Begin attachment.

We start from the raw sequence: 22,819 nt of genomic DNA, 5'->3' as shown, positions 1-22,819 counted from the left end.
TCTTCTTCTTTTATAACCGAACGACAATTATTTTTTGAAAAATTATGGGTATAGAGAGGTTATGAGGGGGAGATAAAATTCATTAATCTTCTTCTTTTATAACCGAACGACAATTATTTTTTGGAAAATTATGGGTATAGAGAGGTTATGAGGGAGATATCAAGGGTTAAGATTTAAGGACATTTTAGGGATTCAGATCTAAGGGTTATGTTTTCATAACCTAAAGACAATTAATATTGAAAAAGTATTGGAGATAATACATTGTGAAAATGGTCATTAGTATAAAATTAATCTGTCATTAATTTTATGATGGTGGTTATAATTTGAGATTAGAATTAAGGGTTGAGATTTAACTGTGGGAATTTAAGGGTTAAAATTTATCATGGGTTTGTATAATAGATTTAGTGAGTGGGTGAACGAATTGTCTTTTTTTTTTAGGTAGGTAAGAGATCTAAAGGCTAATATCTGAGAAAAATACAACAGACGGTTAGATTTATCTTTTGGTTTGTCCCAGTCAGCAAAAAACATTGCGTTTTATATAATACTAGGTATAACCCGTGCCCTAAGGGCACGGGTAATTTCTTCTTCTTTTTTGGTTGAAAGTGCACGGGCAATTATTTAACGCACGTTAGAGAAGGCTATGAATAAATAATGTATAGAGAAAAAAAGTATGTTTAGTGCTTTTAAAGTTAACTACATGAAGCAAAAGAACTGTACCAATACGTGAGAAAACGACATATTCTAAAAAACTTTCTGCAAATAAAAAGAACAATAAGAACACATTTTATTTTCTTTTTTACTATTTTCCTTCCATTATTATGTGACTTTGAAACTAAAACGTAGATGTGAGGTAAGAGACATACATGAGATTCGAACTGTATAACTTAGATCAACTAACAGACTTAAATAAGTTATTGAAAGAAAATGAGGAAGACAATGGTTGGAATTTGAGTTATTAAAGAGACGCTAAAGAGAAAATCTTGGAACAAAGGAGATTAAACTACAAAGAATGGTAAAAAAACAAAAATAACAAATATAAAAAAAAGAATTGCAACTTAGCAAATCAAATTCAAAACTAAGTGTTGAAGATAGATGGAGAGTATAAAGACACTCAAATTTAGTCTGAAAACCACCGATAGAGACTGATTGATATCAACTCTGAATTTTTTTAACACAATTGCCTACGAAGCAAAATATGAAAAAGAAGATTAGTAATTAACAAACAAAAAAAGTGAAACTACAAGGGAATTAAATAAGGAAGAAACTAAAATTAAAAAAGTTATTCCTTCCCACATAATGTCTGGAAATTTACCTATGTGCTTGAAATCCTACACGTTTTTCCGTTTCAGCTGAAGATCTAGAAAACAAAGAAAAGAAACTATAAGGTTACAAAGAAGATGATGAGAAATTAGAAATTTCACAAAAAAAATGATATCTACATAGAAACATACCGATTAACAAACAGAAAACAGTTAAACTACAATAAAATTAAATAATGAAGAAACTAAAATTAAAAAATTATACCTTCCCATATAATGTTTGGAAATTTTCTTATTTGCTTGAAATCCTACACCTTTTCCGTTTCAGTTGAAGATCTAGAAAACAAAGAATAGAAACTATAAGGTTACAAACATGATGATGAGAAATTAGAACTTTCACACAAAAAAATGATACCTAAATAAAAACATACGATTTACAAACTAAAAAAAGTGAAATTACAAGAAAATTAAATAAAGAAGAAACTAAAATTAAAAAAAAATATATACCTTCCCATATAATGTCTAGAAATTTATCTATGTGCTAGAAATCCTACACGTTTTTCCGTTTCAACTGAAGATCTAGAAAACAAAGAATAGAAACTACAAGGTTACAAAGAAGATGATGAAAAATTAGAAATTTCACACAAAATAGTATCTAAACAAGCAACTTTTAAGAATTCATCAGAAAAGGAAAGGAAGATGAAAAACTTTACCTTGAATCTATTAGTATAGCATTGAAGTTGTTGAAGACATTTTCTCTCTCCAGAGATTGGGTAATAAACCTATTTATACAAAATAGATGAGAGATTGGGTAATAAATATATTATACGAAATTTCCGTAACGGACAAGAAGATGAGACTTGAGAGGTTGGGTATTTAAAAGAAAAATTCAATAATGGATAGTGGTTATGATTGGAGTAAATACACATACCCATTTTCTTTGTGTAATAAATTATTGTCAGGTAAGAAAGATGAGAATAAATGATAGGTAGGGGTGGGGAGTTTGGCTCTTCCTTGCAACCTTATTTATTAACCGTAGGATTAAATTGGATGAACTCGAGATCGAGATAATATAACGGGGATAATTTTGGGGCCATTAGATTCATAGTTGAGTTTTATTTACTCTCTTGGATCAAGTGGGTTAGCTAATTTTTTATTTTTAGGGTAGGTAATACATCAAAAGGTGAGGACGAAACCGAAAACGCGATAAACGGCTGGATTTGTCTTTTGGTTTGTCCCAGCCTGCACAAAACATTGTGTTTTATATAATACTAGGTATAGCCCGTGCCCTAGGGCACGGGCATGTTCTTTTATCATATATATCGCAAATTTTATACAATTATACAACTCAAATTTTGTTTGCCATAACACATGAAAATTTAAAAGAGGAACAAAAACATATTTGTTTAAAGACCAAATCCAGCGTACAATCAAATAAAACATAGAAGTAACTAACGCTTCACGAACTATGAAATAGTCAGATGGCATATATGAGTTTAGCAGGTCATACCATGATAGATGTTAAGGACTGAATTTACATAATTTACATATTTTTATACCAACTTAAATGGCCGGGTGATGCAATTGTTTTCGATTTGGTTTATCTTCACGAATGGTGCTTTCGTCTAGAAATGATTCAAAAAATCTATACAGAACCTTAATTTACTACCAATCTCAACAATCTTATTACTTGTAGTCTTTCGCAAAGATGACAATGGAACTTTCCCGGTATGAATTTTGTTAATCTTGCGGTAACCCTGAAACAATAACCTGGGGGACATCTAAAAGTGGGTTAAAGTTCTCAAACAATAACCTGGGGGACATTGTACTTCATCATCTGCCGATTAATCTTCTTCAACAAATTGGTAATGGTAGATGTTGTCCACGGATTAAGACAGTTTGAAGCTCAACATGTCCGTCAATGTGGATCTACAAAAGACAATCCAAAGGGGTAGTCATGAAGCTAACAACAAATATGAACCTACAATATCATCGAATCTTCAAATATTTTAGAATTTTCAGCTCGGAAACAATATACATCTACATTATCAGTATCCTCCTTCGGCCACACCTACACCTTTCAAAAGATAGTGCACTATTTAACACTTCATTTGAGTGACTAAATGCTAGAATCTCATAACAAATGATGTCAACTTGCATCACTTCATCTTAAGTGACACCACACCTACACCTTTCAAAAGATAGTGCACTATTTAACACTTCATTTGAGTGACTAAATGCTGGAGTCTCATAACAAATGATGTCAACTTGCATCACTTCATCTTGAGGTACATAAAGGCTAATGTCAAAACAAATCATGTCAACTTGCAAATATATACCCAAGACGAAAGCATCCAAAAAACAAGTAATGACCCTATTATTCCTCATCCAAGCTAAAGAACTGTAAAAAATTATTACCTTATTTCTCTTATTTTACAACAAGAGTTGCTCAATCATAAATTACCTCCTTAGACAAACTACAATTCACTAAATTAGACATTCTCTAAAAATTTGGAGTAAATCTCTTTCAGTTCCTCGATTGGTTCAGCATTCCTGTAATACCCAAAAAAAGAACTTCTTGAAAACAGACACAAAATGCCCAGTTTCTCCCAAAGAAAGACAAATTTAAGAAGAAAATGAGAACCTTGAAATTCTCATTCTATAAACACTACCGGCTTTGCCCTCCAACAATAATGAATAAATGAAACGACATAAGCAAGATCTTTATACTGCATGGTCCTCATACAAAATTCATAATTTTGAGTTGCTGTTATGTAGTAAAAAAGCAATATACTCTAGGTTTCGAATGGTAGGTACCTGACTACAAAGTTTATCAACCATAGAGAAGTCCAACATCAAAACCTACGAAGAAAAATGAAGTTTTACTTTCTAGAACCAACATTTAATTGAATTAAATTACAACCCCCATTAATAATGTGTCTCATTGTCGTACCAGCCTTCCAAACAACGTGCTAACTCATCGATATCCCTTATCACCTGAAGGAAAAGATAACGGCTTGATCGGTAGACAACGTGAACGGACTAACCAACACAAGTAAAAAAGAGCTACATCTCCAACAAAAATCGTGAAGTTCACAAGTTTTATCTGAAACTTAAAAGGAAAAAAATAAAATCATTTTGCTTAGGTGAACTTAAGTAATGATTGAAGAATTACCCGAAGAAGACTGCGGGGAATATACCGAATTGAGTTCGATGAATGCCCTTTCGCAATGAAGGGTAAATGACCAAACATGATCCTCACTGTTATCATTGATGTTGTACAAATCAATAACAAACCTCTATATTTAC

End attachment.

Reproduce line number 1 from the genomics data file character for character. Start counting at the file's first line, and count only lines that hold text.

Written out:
We start from the raw sequence: 22,819 nt of genomic DNA, 5'->3' as shown, positions 1-22,819 counted from the left end.